Tuesday, April 21, 2009

Transitions, Part 2.

Ever since we found out that we're having another baby, Dan and I have been trying to wrap our brains around the implications- both joyous and complicated- of adding another person to our family of four. (God was just so smart to give us humans 9-10 months to digest all of this.) Some are very emotional... will we have enough attention to give each child? Enough patience? And some are very practical... will we save enough for three college educations? Possibly three weddings? And some are dealing with our day-to day life... where will all these children sleep? Will our car hold all of them? How will we fit around the dinner table? Will we have an interruption in the almost 12 YEARS of diapers we're looking at (yes, it's true; but think of it this way: we're already seven and a half years done)?

So our heads have been swirling. The largest-scale things we've talked about are looking for a new house with four bedrooms and more bathrooms and storage and looking at minivans to cart all these children around in. And this has sparked very interesting reactions from people who we talk about this with.

We can certainly fit another child in our house; two of our kids will have to share a bedroom since our fourth bedroom is downstairs and being used as an office/playroom. We are in no hurry to move. I don't relish the idea of all the work and hassle involved in packing and moving and unpacking, either 5+ months pregnant or with a newborn. Dan and I are both committed to staying within our elementary school boundaries, so that limits our search pretty severely. But we both get a little giddy thinking about having more space to stretch out in, host family parties in, having a finished basement for the toys to be kept in, and another bathroom to get ready in. And while nothing is imminent nor necessary, we both clearly have felt this pressure intensify on us since finding out about Baby #3.

People we talk to about this seem to have one of two views: they either say, "Oh, how exciting that will be!" or they point out that they know families who have raised SEVEN children in houses HALF our size. And I think the subtext of those stories is not nasty in any way, just It is possible and don't feel the pressure if you don't want to.

And this causes some angst for me, I must admit.

I have no problem staying in the house we live in. We have poured thousands of hours of work into it as well as thousands of dollars. We have it almost exactly the way we want it. I think we could easily raise our children here until they leave home with some careful clutter management and patience. I think that sharing a bedroom is a character-building exercise and teaches wonderful lessons about accommodating others, sharing space and building bonds.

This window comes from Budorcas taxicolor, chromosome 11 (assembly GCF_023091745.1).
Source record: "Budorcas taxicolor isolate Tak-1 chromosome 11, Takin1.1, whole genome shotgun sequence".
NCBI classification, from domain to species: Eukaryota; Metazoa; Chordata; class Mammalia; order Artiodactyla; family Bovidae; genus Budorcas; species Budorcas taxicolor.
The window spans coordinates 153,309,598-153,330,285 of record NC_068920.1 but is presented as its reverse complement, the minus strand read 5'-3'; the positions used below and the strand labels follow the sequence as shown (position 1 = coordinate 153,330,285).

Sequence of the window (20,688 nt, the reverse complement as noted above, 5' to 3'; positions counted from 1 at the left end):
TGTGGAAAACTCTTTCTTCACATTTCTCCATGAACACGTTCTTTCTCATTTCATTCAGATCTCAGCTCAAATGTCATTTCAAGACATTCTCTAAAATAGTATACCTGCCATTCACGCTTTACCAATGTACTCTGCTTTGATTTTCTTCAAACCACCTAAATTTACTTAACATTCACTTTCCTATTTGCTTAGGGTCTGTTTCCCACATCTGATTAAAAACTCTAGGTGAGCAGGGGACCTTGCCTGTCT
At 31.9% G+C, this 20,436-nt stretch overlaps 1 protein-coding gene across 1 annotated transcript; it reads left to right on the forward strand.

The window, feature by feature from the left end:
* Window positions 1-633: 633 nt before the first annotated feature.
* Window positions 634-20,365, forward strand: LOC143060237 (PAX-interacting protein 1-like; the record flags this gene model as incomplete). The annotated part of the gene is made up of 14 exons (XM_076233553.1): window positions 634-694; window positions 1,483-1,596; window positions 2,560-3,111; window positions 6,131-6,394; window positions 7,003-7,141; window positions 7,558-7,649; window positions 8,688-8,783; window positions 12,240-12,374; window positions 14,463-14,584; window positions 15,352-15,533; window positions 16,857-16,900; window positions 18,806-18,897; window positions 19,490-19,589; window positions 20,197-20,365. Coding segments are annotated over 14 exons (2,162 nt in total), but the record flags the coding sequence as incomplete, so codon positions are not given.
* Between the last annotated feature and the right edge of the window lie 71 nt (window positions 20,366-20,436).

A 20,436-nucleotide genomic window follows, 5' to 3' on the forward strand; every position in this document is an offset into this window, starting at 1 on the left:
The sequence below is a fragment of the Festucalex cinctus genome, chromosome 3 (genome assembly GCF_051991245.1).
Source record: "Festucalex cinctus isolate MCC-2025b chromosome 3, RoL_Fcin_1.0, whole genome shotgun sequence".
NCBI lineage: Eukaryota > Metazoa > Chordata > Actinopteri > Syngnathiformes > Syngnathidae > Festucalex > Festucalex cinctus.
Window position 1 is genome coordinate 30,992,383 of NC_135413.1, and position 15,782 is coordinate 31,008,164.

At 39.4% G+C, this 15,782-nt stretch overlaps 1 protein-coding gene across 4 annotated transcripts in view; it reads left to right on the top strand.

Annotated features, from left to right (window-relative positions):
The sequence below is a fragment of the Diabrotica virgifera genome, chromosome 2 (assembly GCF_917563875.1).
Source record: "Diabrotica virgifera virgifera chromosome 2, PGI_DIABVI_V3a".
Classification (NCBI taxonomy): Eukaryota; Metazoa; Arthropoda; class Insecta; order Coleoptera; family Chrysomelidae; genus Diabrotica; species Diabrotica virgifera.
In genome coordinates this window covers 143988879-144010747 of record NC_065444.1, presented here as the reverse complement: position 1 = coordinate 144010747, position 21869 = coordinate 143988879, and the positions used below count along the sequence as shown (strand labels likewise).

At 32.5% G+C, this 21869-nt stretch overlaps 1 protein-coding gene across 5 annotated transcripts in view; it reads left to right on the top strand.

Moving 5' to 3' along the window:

But is it wrong to want a bigger house? Is it excessive to want my children to each have their own space? Is it selfish for me to want my own master bathroom, free from Spongebob toothbrushes and bath toys? If we have the money to pay for it- and trust me, ain't nothin's happening unless I am able to sleep like a baby knowing we can afford a new house- are we spoiling our children in some way by giving them more space and more privacy?

And the same holds true for our car. We can fit (I think) two car seats and a booster in the back of our Pilot. Dan has offered to trade in his beloved Acura and get the family a new Honda Odyssey minivan. (I know... he's amazing.) We have talked with his brother, who sells Hondas, and we can get the minivan for about $60 more per month than what we're paying for his car with nothing else down. The minivan is gorgeous- leather seats, a sunroof, power everything, and a DVD player. But is it necessary? Do we NEED a DVD player? We can easily afford this car. It will be super handy for getting our own children around comfortably and safely as well as having room for extra people, like grandparents, aunts and uncles, and friends to ride with us.

I think it's a reflection of a larger societal debate going on, as the Depression era generation fades away. These poor people worked like dogs and had barely anything, but were so appreciative of what they had. They gave way to the Baby Boomers, who also worked like dogs and raised their standard of living tremendously. Us Generation Xers were born not knowing real poverty or real want and having lots of extras. So here we are, working like dogs (again, props to Dan... that man works hard and works smart to get ahead and provide us with an amazing standard of living, as well as supports me staying home 150%) and having children who are obese with extras and opportunity and luxury. These children have the highest standard of living in modern history. Are we ruining them? Is there intrinsic value in going without something? Or do you have a better opportunity to grow and develop as a person when your basic needs are more than met and you have exposure to this higher standard of living? I know these are gross, gross overgeneralizations but I hope you get my point.
What is necessary? What is extra? What are we teaching our children?

So for the time being, we are keeping our eyes open for a house but not moving anytime soon. And we're probably going to get that minivan.

I hope we're not ruining our 2.5 kids.


Anonymous said...

I can ASSURE you that you are not ruining your 2.5 children! I think most parents (including Daddy and I) struggled with these same issues and everything seemed to turn out just fine. The fact that you are AWARE of such things practically assures that you are doing an awesome job-just look at Michaela and Jenna! To sound like a REALLY old person, "The proof is in the pudding.!" Love, Mommy

Anonymous said...

I love your thoughtful examination of really big issues.....I vote for the mini-van AND the DVD player so you can all come visit in W'burg sometime! Love, LW